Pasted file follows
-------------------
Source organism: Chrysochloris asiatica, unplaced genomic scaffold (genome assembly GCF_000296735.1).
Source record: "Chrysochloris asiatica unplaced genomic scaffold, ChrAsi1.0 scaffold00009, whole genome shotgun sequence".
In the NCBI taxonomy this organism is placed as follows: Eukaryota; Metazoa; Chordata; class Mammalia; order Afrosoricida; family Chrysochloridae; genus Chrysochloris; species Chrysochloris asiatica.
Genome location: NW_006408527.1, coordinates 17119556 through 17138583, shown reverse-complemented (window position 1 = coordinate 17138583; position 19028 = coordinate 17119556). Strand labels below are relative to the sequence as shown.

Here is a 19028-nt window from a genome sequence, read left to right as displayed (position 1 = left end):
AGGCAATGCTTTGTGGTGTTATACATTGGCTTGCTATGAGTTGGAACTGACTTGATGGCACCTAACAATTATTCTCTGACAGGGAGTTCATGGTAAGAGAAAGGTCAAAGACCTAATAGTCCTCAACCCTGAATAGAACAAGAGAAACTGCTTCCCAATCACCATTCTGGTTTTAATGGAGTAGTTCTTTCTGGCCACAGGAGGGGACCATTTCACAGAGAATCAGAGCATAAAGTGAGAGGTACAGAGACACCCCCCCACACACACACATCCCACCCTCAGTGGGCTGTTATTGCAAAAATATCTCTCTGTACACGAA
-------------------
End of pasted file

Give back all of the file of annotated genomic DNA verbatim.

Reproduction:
Source organism: Chrysochloris asiatica, unplaced genomic scaffold (genome assembly GCF_000296735.1).
Source record: "Chrysochloris asiatica unplaced genomic scaffold, ChrAsi1.0 scaffold00009, whole genome shotgun sequence".
In the NCBI taxonomy this organism is placed as follows: Eukaryota; Metazoa; Chordata; class Mammalia; order Afrosoricida; family Chrysochloridae; genus Chrysochloris; species Chrysochloris asiatica.
Genome location: NW_006408527.1, coordinates 17119556 through 17138583, shown reverse-complemented (window position 1 = coordinate 17138583; position 19028 = coordinate 17119556). Strand labels below are relative to the sequence as shown.

Here is a 19028-nt window from a genome sequence, read left to right as displayed (position 1 = left end):
AGGCAATGCTTTGTGGTGTTATACATTGGCTTGCTATGAGTTGGAACTGACTTGATGGCACCTAACAATTATTCTCTGACAGGGAGTTCATGGTAAGAGAAAGGTCAAAGACCTAATAGTCCTCAACCCTGAATAGAACAAGAGAAACTGCTTCCCAATCACCATTCTGGTTTTAATGGAGTAGTTCTTTCTGGCCACAGGAGGGGACCATTTCACAGAGAATCAGAGCATAAAGTGAGAGGTACAGAGACACCCCCCCACACACACACATCCCACCCTCAGTGGGCTGTTATTGCAAAAATATCTCTCTGTACACGAA